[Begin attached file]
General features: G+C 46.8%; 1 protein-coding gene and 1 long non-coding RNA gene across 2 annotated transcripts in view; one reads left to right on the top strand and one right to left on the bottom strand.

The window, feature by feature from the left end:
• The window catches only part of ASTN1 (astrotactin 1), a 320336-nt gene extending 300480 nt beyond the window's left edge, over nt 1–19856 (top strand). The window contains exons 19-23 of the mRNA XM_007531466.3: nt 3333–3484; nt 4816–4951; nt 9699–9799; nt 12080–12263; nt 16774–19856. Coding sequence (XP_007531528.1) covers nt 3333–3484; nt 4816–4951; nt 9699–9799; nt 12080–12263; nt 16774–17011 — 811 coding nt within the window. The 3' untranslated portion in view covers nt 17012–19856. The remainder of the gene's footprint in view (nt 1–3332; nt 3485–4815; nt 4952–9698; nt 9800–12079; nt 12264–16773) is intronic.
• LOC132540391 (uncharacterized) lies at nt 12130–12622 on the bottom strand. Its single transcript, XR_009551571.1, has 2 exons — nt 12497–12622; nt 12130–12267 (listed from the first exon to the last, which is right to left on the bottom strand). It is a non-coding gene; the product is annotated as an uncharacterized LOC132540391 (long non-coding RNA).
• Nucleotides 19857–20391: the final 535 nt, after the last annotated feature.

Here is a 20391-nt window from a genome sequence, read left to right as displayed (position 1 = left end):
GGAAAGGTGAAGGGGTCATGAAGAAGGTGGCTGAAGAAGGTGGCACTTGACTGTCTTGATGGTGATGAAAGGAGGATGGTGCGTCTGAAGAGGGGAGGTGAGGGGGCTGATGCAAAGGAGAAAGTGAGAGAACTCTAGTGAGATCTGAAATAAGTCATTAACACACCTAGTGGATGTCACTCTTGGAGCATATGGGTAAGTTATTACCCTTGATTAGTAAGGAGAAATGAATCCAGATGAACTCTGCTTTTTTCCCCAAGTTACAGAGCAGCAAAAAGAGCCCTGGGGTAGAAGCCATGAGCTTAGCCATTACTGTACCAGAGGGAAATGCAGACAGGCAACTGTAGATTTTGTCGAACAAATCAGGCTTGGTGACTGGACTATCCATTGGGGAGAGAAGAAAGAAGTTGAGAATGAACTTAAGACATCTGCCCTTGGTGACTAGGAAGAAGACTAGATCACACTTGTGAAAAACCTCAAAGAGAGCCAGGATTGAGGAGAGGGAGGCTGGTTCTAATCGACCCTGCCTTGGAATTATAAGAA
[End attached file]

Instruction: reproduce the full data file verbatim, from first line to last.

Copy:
General features: G+C 46.8%; 1 protein-coding gene and 1 long non-coding RNA gene across 2 annotated transcripts in view; one reads left to right on the top strand and one right to left on the bottom strand.

The window, feature by feature from the left end:
• The window catches only part of ASTN1 (astrotactin 1), a 320336-nt gene extending 300480 nt beyond the window's left edge, over nt 1–19856 (top strand). The window contains exons 19-23 of the mRNA XM_007531466.3: nt 3333–3484; nt 4816–4951; nt 9699–9799; nt 12080–12263; nt 16774–19856. Coding sequence (XP_007531528.1) covers nt 3333–3484; nt 4816–4951; nt 9699–9799; nt 12080–12263; nt 16774–17011 — 811 coding nt within the window. The 3' untranslated portion in view covers nt 17012–19856. The remainder of the gene's footprint in view (nt 1–3332; nt 3485–4815; nt 4952–9698; nt 9800–12079; nt 12264–16773) is intronic.
• LOC132540391 (uncharacterized) lies at nt 12130–12622 on the bottom strand. Its single transcript, XR_009551571.1, has 2 exons — nt 12497–12622; nt 12130–12267 (listed from the first exon to the last, which is right to left on the bottom strand). It is a non-coding gene; the product is annotated as an uncharacterized LOC132540391 (long non-coding RNA).
• Nucleotides 19857–20391: the final 535 nt, after the last annotated feature.

Here is a 20391-nt window from a genome sequence, read left to right as displayed (position 1 = left end):
GGAAAGGTGAAGGGGTCATGAAGAAGGTGGCTGAAGAAGGTGGCACTTGACTGTCTTGATGGTGATGAAAGGAGGATGGTGCGTCTGAAGAGGGGAGGTGAGGGGGCTGATGCAAAGGAGAAAGTGAGAGAACTCTAGTGAGATCTGAAATAAGTCATTAACACACCTAGTGGATGTCACTCTTGGAGCATATGGGTAAGTTATTACCCTTGATTAGTAAGGAGAAATGAATCCAGATGAACTCTGCTTTTTTCCCCAAGTTACAGAGCAGCAAAAAGAGCCCTGGGGTAGAAGCCATGAGCTTAGCCATTACTGTACCAGAGGGAAATGCAGACAGGCAACTGTAGATTTTGTCGAACAAATCAGGCTTGGTGACTGGACTATCCATTGGGGAGAGAAGAAAGAAGTTGAGAATGAACTTAAGACATCTGCCCTTGGTGACTAGGAAGAAGACTAGATCACACTTGTGAAAAACCTCAAAGAGAGCCAGGATTGAGGAGAGGGAGGCTGGTTCTAATCGACCCTGCCTTGGAATTATAAGAA